Richard Creamer says he was living high, a real estate and entertainment lawyer with "six or seven" houses and a few nice cars, when he began a high-grade cannabis-growing operation at a North Philadelphia warehouse in 2009.
"It came across my plate in a way that was like, 'This makes really, really crazy economic sense to me at this moment in my life,' and I didn't hold it to a great deal more scrutiny," said Creamer, 44. "It didn't take me very long to wish that I had."
In July 2009, federal authorities raided Creamer's operation, which produced about 20 pounds of marijuana a month, and busted Creamer and his pot-growing partner.
Creamer was convicted of conspiracy to manufacture marijuana and, in 2011, was sentenced to five years at the minimum-security camp at the Federal Correctional Institution at Fort Dix, N.J.
He surrendered his law license, his lavish lifestyle, and his freedom, and left behind his fiancée and their two young children.
"For me being an attorney making X amount of dollars, all these things become a part of your identity, for better or for worse, and they're stripped away from you when you do a jail sentence," he said.
Fortunately for Creamer, an innovative program helped him move back into society with confidence and a marketable skill.
Creamer participated in the Philabundance Community Kitchen (PCK) while still an inmate at Fort Dix, and it earned him a job as a pastry chef at the award-winning restaurant Zahav in Society Hill.
In the fall of 2014, Philabundance, the massive hunger-relief organization, joined with the Federal Bureau of Prisons and Connection Training Services to bring inmates into PCK, a free but intensive 14-week program that imparts culinary-arts and life skills to low-income adults. Philabundance has run the program from the kitchen of a North Philadelphia women's shelter since 2000.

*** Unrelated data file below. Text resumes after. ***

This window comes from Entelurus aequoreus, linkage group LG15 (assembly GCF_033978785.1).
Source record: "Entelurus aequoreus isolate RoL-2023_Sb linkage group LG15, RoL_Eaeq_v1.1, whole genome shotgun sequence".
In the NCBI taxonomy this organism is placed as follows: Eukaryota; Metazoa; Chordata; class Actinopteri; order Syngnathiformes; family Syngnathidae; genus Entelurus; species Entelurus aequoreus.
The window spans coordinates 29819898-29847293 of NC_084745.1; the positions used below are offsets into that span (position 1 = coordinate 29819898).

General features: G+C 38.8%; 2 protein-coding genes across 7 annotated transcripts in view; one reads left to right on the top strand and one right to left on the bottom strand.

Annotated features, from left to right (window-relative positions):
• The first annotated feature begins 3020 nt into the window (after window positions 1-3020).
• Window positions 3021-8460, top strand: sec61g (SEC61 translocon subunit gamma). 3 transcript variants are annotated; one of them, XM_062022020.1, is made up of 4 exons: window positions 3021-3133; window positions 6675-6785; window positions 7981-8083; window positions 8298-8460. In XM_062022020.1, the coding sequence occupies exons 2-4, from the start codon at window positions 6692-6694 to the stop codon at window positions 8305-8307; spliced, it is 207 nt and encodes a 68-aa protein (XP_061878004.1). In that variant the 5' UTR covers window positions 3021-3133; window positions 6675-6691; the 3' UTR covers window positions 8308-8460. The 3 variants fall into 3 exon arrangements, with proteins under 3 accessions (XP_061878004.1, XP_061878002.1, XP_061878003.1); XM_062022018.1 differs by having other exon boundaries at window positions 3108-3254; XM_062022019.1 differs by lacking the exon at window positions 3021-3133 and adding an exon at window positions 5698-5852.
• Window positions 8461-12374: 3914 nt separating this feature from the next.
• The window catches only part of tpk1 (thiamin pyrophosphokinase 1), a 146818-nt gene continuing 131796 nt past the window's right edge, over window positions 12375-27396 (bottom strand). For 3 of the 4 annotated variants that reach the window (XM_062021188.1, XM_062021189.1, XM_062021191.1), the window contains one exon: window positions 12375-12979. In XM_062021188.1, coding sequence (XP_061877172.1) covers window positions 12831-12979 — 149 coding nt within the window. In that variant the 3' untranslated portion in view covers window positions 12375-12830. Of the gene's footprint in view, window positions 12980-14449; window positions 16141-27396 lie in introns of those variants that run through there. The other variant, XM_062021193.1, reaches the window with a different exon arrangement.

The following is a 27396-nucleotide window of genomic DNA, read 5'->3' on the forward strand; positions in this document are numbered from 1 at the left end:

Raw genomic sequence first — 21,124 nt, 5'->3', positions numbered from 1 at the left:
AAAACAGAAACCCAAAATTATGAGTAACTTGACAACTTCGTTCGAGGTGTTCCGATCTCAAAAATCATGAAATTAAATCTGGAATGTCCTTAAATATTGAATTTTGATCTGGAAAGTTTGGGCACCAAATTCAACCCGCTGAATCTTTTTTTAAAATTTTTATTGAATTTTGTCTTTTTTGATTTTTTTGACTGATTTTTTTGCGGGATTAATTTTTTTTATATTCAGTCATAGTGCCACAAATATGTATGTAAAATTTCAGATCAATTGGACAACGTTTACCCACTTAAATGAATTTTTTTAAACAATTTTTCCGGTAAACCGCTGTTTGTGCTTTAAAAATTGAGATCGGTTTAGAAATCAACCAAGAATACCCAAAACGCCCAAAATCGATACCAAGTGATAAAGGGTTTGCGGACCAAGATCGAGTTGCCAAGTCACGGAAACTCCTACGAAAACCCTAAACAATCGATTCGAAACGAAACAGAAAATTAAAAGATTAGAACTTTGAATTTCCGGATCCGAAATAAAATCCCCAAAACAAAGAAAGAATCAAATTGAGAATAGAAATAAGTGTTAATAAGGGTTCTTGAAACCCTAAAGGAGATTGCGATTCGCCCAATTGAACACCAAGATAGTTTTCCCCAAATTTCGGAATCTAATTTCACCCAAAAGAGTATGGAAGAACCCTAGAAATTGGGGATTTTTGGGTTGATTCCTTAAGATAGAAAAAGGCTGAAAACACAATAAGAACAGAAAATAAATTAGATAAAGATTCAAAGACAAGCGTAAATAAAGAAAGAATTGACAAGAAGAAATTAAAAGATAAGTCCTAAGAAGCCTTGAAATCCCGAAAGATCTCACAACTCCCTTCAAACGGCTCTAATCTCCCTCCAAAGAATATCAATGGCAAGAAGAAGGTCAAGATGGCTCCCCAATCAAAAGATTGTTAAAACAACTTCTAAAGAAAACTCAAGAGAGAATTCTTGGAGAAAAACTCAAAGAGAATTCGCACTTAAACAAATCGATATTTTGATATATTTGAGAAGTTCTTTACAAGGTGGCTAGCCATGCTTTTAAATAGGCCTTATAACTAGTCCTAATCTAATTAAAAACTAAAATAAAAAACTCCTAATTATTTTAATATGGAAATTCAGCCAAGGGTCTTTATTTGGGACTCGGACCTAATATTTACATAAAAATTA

"We use rescued food as a training tool to give people the opportunity to gain sustainable skills, while at the same time producing food that people in need can use," said PCK director Candace Matthews-Bass. "This training program is definitely part of our 'ending hunger forever' initiative, and it has an opportunity to make a huge impact on a variety of different scales."
Nineteen inmates are among the 750 graduates of the program who have gone on to work at restaurants including Pod, the Union League, and Crow & the Pitcher, according to PCK staff. The Bureau of Prisons has been approached about using the model elsewhere, including grocery stores and auto body shops.
"Imagine if you could start to process a plan to help an inmate stabilize themselves while they're still incarcerated?" Matthews-Bass said. "It sets them up so as soon as they're out, they can transition into stability so much sooner and reduce recidivism."
Candace Johnson, an associate warden who worked on the Bureau side to form the partnership, said it's "absolutely been a success." She said 91 percent of inmates who have participated got a job after release.
"Employment has always been a barrier for individuals who have a criminal record," she said. "Helping us to reduce recidivism, addressing transition and employment barriers while learning valuable life skills [are] all the major ingredients for a true recipe for success."
"I hadn't thought about where I wanted to be when I got out before, but then the program came out and there was something that clicked," he said. "The restaurant industry is extremely forgiving, and I was coming out a felon."